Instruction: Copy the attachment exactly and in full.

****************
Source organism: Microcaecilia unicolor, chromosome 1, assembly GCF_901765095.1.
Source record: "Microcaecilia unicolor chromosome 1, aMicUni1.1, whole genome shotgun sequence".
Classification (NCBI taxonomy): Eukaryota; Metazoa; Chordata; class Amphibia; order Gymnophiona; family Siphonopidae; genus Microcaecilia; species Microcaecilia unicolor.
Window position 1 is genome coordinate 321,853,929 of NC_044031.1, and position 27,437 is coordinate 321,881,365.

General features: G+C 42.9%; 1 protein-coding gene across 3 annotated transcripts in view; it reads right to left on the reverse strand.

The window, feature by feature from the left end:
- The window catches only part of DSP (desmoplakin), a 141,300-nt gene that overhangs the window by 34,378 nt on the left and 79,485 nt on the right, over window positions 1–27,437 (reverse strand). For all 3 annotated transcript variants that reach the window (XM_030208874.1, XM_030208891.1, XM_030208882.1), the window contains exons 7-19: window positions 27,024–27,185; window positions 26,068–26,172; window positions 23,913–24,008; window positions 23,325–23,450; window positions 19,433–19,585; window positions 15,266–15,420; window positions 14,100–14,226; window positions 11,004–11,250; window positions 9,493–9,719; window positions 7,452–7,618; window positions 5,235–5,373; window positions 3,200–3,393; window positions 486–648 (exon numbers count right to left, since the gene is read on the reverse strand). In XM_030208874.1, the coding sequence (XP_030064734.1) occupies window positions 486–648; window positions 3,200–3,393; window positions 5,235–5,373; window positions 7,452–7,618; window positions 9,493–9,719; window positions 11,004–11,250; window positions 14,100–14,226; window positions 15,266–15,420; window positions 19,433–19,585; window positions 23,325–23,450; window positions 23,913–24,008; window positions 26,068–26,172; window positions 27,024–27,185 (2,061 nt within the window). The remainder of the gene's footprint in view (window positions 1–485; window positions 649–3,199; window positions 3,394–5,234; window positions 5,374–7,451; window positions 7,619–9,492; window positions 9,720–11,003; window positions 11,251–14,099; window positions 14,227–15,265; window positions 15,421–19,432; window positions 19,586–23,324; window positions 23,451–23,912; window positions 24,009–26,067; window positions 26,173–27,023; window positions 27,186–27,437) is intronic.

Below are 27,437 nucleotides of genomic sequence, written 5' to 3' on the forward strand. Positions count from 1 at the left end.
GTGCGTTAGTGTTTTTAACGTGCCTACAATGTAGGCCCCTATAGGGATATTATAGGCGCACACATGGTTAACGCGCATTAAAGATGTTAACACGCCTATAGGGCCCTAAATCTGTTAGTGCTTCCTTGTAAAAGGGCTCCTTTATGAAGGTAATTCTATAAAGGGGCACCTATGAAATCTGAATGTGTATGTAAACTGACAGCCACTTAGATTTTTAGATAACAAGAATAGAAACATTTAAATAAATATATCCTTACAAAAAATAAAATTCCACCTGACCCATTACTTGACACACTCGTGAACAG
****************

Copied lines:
Source organism: Microcaecilia unicolor, chromosome 1, assembly GCF_901765095.1.
Source record: "Microcaecilia unicolor chromosome 1, aMicUni1.1, whole genome shotgun sequence".
Classification (NCBI taxonomy): Eukaryota; Metazoa; Chordata; class Amphibia; order Gymnophiona; family Siphonopidae; genus Microcaecilia; species Microcaecilia unicolor.
Window position 1 is genome coordinate 321,853,929 of NC_044031.1, and position 27,437 is coordinate 321,881,365.

General features: G+C 42.9%; 1 protein-coding gene across 3 annotated transcripts in view; it reads right to left on the reverse strand.

The window, feature by feature from the left end:
- The window catches only part of DSP (desmoplakin), a 141,300-nt gene that overhangs the window by 34,378 nt on the left and 79,485 nt on the right, over window positions 1–27,437 (reverse strand). For all 3 annotated transcript variants that reach the window (XM_030208874.1, XM_030208891.1, XM_030208882.1), the window contains exons 7-19: window positions 27,024–27,185; window positions 26,068–26,172; window positions 23,913–24,008; window positions 23,325–23,450; window positions 19,433–19,585; window positions 15,266–15,420; window positions 14,100–14,226; window positions 11,004–11,250; window positions 9,493–9,719; window positions 7,452–7,618; window positions 5,235–5,373; window positions 3,200–3,393; window positions 486–648 (exon numbers count right to left, since the gene is read on the reverse strand). In XM_030208874.1, the coding sequence (XP_030064734.1) occupies window positions 486–648; window positions 3,200–3,393; window positions 5,235–5,373; window positions 7,452–7,618; window positions 9,493–9,719; window positions 11,004–11,250; window positions 14,100–14,226; window positions 15,266–15,420; window positions 19,433–19,585; window positions 23,325–23,450; window positions 23,913–24,008; window positions 26,068–26,172; window positions 27,024–27,185 (2,061 nt within the window). The remainder of the gene's footprint in view (window positions 1–485; window positions 649–3,199; window positions 3,394–5,234; window positions 5,374–7,451; window positions 7,619–9,492; window positions 9,720–11,003; window positions 11,251–14,099; window positions 14,227–15,265; window positions 15,421–19,432; window positions 19,586–23,324; window positions 23,451–23,912; window positions 24,009–26,067; window positions 26,173–27,023; window positions 27,186–27,437) is intronic.

Below are 27,437 nucleotides of genomic sequence, written 5' to 3' on the forward strand. Positions count from 1 at the left end.
GTGCGTTAGTGTTTTTAACGTGCCTACAATGTAGGCCCCTATAGGGATATTATAGGCGCACACATGGTTAACGCGCATTAAAGATGTTAACACGCCTATAGGGCCCTAAATCTGTTAGTGCTTCCTTGTAAAAGGGCTCCTTTATGAAGGTAATTCTATAAAGGGGCACCTATGAAATCTGAATGTGTATGTAAACTGACAGCCACTTAGATTTTTAGATAACAAGAATAGAAACATTTAAATAAATATATCCTTACAAAAAATAAAATTCCACCTGACCCATTACTTGACACACTCGTGAACAG